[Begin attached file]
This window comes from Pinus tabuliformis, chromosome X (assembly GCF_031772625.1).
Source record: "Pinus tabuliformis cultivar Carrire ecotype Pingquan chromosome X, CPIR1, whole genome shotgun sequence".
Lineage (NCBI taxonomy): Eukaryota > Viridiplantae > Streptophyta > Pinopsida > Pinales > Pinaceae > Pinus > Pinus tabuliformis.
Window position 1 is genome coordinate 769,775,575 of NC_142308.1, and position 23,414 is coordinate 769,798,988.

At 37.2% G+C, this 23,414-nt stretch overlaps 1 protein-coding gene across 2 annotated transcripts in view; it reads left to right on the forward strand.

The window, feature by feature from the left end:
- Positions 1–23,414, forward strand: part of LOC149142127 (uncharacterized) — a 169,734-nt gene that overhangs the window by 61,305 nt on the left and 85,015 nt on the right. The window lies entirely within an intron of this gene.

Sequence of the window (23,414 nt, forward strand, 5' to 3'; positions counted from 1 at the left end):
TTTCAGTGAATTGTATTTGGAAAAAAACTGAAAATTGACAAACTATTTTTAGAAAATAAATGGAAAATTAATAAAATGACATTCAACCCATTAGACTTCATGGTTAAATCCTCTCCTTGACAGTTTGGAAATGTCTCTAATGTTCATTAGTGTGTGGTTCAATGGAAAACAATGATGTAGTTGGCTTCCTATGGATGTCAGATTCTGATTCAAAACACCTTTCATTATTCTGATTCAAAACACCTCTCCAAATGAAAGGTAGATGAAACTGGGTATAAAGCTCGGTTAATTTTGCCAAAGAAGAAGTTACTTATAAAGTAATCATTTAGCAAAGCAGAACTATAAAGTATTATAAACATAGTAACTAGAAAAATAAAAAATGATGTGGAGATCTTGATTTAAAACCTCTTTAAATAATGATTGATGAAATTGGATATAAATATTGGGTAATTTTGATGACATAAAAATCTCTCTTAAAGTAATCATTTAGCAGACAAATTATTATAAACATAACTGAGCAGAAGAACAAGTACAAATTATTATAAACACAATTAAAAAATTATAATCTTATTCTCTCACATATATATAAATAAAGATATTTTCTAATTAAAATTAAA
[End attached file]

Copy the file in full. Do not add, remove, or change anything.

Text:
This window comes from Pinus tabuliformis, chromosome X (assembly GCF_031772625.1).
Source record: "Pinus tabuliformis cultivar Carrire ecotype Pingquan chromosome X, CPIR1, whole genome shotgun sequence".
Lineage (NCBI taxonomy): Eukaryota > Viridiplantae > Streptophyta > Pinopsida > Pinales > Pinaceae > Pinus > Pinus tabuliformis.
Window position 1 is genome coordinate 769,775,575 of NC_142308.1, and position 23,414 is coordinate 769,798,988.

At 37.2% G+C, this 23,414-nt stretch overlaps 1 protein-coding gene across 2 annotated transcripts in view; it reads left to right on the forward strand.

The window, feature by feature from the left end:
- Positions 1–23,414, forward strand: part of LOC149142127 (uncharacterized) — a 169,734-nt gene that overhangs the window by 61,305 nt on the left and 85,015 nt on the right. The window lies entirely within an intron of this gene.

Sequence of the window (23,414 nt, forward strand, 5' to 3'; positions counted from 1 at the left end):
TTTCAGTGAATTGTATTTGGAAAAAAACTGAAAATTGACAAACTATTTTTAGAAAATAAATGGAAAATTAATAAAATGACATTCAACCCATTAGACTTCATGGTTAAATCCTCTCCTTGACAGTTTGGAAATGTCTCTAATGTTCATTAGTGTGTGGTTCAATGGAAAACAATGATGTAGTTGGCTTCCTATGGATGTCAGATTCTGATTCAAAACACCTTTCATTATTCTGATTCAAAACACCTCTCCAAATGAAAGGTAGATGAAACTGGGTATAAAGCTCGGTTAATTTTGCCAAAGAAGAAGTTACTTATAAAGTAATCATTTAGCAAAGCAGAACTATAAAGTATTATAAACATAGTAACTAGAAAAATAAAAAATGATGTGGAGATCTTGATTTAAAACCTCTTTAAATAATGATTGATGAAATTGGATATAAATATTGGGTAATTTTGATGACATAAAAATCTCTCTTAAAGTAATCATTTAGCAGACAAATTATTATAAACATAACTGAGCAGAAGAACAAGTACAAATTATTATAAACACAATTAAAAAATTATAATCTTATTCTCTCACATATATATAAATAAAGATATTTTCTAATTAAAATTAAA